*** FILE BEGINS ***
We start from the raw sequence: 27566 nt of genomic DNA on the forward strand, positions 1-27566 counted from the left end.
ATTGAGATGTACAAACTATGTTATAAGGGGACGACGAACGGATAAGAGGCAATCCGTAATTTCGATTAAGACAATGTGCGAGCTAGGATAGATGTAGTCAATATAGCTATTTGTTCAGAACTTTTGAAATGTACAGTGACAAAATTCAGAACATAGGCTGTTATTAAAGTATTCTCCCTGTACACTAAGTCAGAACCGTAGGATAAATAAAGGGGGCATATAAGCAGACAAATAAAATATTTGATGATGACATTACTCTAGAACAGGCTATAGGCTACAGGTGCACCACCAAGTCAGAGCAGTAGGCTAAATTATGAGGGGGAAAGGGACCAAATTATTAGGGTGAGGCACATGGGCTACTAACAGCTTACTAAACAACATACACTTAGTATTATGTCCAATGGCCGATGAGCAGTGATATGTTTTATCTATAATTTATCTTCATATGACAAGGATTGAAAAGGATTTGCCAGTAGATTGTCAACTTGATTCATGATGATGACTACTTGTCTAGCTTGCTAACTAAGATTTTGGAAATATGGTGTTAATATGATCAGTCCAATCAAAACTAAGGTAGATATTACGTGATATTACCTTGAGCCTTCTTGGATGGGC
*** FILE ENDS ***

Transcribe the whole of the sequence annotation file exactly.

We start from the raw sequence: 27566 nt of genomic DNA on the forward strand, positions 1-27566 counted from the left end.
ATTGAGATGTACAAACTATGTTATAAGGGGACGACGAACGGATAAGAGGCAATCCGTAATTTCGATTAAGACAATGTGCGAGCTAGGATAGATGTAGTCAATATAGCTATTTGTTCAGAACTTTTGAAATGTACAGTGACAAAATTCAGAACATAGGCTGTTATTAAAGTATTCTCCCTGTACACTAAGTCAGAACCGTAGGATAAATAAAGGGGGCATATAAGCAGACAAATAAAATATTTGATGATGACATTACTCTAGAACAGGCTATAGGCTACAGGTGCACCACCAAGTCAGAGCAGTAGGCTAAATTATGAGGGGGAAAGGGACCAAATTATTAGGGTGAGGCACATGGGCTACTAACAGCTTACTAAACAACATACACTTAGTATTATGTCCAATGGCCGATGAGCAGTGATATGTTTTATCTATAATTTATCTTCATATGACAAGGATTGAAAAGGATTTGCCAGTAGATTGTCAACTTGATTCATGATGATGACTACTTGTCTAGCTTGCTAACTAAGATTTTGGAAATATGGTGTTAATATGATCAGTCCAATCAAAACTAAGGTAGATATTACGTGATATTACCTTGAGCCTTCTTGGATGGGC